In the cold waters off New Zealand’s North Island, a GoPro films fish. Silver shapes flit in and out of view, circling undulating kelp. Long rows of mussels, suspended on ropes, sway as they syphon seawater through their green-tinted shells.
Watching a mussel farm is usually about as interesting as watching paint dry. But this footage has scientists on the edge of their seats. Well, sort of.
In partnership with The Nature Conservancy (TNC), researchers in New Zealand and the United States are using everything from GoPros to kitchen sponges to study the ecological benefits of kelp aquaculture.
Aquaculture is the world’s fastest-growing form of food production. It’s a diverse and complex industry, where lax methods can lead to ecological harm. But when done well, it provides a tremendous opportunity for conservationists. A review by scientists at TNC and the University of Adelaide found that aquaculture can be used to restore lost ecosystem services. It can replace lost reefs, sequester carbon, and provide habitat for fish and other marine creatures.
Kelp farming in particular is poised for a boom. Producers are transforming seaweed into beauty products, pharmaceuticals, food, fertilizer, and even feed for livestock. As with most forms of food production, the ecological devil is in the details. To get a win-win for the environment and economy, you must farm the right species, in the right place, in the right way. And you need the science to back it up.
That’s where the GoPros come in.
“We're trying to understand more about the ecological role of kelp farms, how they affect fish and invertebrate populations, and do they have some cross-benefit with farming mussels in particular,” says Andrew Jeffs, a marine scientist at the University of Auckland.
Since we’re not quite sure what those benefits might be — or how best to measure them — the methodology involves a lot of moving pieces: GoPro cameras to record fish species, numbers, and behavior. Tuffy sponges (the same brand you’d use in your kitchen sink) to record data on invertebrate creatures that fish like to eat. A sea-listening echosounder and eDNA collected from the water, also to track fish. And high-tech reef monitoring devices, called SMURFS, to sample fish larvae.
The researchers will gather data from the Hauraki Gulf and the Gulf of Maine in the United States. The goal is to establish a methodology, tested in two geographies, that can be deployed across the world to quickly determine if and how kelp aquaculture could provide ecosystem benefits in a given place. It’s one of just a handful of studies to examine fish recruitment in aquaculture, and the first for a kelp-mussel co-culture.
So how might kelp farms help ecosystems? One likely possibility is that they create habitat for fish. “There is a lot of published evidence that fish utilise marine farms…. but what’s not well known is if you get recruitment, where you increase the overall number of fish in the environment,” explains Jeffs.
Kelp farms could also boost mussel aquaculture. “There’s new work emerging showing that growth rates of both kelp and mussels increase when grown next to one another,” says Carrie Byron, a marine ecologist at the University of New England in Maine and partner on the research. “The whole theory is fascinating, but there’s been very little science done demonstrating that it actually works.”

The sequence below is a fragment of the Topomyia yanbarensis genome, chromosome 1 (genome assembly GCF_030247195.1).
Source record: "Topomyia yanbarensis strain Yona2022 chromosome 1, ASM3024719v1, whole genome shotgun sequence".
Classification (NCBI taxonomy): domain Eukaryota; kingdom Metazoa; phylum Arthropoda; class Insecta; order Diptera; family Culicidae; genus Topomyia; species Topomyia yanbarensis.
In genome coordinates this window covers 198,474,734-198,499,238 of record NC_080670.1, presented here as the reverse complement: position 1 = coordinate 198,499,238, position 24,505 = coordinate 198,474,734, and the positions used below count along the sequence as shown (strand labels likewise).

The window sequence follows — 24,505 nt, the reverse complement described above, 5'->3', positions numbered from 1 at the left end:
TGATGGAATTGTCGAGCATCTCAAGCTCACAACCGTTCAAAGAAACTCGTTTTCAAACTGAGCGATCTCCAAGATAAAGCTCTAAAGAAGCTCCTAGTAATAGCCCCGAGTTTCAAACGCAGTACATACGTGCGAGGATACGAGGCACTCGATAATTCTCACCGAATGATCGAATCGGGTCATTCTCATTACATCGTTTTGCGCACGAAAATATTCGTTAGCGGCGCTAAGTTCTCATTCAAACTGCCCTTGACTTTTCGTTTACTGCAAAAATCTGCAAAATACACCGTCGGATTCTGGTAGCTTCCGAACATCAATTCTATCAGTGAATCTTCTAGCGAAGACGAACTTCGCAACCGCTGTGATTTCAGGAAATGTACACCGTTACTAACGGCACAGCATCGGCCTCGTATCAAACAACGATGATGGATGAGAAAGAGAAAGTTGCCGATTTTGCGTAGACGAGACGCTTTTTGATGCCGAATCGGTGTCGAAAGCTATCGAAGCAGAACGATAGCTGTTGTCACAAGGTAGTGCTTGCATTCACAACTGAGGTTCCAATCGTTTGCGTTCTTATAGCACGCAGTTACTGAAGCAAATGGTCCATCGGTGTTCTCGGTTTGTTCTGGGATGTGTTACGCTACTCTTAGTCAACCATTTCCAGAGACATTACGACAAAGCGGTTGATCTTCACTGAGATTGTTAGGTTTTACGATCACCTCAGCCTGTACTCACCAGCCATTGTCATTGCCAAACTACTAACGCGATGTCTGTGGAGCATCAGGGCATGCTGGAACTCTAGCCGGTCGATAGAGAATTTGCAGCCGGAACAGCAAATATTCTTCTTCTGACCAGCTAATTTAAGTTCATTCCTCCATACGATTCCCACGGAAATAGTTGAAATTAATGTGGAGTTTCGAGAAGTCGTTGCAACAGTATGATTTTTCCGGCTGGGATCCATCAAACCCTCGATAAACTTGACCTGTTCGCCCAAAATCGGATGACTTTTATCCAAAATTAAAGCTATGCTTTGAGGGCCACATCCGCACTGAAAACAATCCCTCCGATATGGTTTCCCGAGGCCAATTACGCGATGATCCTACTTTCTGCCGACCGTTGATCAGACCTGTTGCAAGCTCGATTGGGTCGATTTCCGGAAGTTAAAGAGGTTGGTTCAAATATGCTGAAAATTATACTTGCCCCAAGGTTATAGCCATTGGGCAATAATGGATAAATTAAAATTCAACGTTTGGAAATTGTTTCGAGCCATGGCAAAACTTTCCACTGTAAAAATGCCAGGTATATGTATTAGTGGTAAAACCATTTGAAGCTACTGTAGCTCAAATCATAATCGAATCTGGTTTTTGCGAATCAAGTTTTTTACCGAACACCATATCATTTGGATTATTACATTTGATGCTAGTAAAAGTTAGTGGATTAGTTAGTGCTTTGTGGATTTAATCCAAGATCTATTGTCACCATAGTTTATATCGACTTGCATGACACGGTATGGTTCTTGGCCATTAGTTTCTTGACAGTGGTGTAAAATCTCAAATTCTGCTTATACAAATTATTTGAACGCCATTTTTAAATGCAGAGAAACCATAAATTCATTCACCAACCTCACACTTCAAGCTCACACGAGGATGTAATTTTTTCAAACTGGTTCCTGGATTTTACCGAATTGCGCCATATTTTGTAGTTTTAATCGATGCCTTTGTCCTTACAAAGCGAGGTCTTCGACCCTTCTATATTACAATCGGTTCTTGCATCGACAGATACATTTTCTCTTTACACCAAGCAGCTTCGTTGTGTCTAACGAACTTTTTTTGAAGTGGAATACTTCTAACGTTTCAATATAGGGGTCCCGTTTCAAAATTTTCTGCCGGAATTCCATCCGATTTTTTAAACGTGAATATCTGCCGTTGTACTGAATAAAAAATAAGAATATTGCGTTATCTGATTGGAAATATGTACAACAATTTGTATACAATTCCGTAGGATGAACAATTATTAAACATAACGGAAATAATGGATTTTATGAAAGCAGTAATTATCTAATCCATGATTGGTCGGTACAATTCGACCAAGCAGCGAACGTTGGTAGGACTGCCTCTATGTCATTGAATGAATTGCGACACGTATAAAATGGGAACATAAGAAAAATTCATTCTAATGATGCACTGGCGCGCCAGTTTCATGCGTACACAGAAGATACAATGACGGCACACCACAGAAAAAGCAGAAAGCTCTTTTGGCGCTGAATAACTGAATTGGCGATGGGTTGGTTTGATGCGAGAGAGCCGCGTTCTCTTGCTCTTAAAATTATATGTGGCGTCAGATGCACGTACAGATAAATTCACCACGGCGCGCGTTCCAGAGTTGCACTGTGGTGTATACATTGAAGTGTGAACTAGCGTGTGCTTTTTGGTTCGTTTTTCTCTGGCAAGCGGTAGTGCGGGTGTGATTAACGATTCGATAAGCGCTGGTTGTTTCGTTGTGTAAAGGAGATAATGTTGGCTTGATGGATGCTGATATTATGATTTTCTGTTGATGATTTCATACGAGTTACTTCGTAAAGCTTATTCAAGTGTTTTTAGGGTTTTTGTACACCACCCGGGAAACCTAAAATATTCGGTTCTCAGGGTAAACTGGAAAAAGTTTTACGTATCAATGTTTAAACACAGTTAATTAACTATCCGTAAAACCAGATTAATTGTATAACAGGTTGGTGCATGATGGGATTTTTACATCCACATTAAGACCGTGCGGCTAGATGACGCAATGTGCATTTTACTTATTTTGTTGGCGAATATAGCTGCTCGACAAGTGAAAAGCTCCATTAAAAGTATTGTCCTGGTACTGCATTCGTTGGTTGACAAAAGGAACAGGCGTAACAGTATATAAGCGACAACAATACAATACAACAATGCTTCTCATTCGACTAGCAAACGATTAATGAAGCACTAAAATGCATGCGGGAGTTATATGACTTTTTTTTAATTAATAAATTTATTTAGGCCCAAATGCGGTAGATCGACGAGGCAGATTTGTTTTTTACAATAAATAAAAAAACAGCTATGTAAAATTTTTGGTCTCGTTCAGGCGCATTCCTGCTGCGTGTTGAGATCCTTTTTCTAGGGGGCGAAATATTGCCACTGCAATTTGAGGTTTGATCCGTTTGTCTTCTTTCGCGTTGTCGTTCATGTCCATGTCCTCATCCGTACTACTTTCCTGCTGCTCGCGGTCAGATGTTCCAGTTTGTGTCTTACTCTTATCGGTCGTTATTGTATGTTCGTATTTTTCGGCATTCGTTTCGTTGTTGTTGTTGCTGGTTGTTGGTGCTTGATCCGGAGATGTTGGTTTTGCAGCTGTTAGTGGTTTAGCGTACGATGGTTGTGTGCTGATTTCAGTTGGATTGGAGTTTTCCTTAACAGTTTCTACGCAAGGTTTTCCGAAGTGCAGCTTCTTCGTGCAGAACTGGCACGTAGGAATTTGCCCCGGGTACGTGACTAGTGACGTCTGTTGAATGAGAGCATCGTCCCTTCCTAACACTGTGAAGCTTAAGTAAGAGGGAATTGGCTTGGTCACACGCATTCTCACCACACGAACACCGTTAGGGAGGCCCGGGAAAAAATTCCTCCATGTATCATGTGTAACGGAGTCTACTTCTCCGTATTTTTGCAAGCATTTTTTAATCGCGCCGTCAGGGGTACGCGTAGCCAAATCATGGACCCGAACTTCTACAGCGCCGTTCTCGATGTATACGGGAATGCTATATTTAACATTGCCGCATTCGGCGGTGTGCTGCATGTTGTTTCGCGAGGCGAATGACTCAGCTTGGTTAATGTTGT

The research team is collecting data from mussel farms, mussel-kelp co-cultures, and wild kelp beds to tease apart just how much nearby kelp might aid mussel production. If it works, farming kelp and mussels as a co-culture could act like a positive feedback loop, boosting both crops and amplifying their ecosystem benefits. And where TNC and other conservationists are restoring lost shellfish reefs, including the Hauraki Gulf, kelp farms (or plantings) could help mussel reefs thrive.
“If we are able to demonstrate that culturing kelp can provide added and diversified sources of income for mussel farmers and provide increased benefits to aquatic ecosystems, we’ve effectively created a market-driven solution to help accelerate ecosystem recovery,” says Robert Jones, TNC’s global lead for aquaculture.
Beyond the Hauraki Gulf, kelp aquaculture could help support coastal conservation efforts by reducing excess nutrients and replacing lost habitat. “In some areas of northeast New Zealand, 60 to 80 percent of our wild kelp forests have been lost,” says Jeffs. “Those kelp forests are really important in terms of coastal productivity, because kelp forests fix a lot of carbon and nutrients and then make them available in organic form that drives the food chain in coastal ecosystems.”
Once Jeffs and Byron work out how to measure the ecosystem benefits, the next piece of the puzzle is valuing those benefits. Byron says that the farmers in Maine, where kelp aquaculture is more established, aren’t being adequately recognized or compensated. She’s hired an economics postdoctoral student to develop a methodology to value kelp aquaculture’s ecosystem services, which will be replicable elsewhere.
TNC has done similar work on coral reefs, calculating how much every coral reef nation’s economy gains in flood savings each year by conserving its reefs. Another TNC study used insurance industry models to show how wetland and reef restoration in the Gulf of Mexico could help prevent $50 billion USD in flood damages.
For now, the GoPros are still bobbing away in the ocean. Over the next two years they’ll be joined by the kitchen sponges, echosounders, and eDNA samples, all feeding data back to Byron and Jeffs. When they’re all collected and the results are in, we’ll have a better understanding of how to harness kelp’s superpowers to restore coastal ecosystems.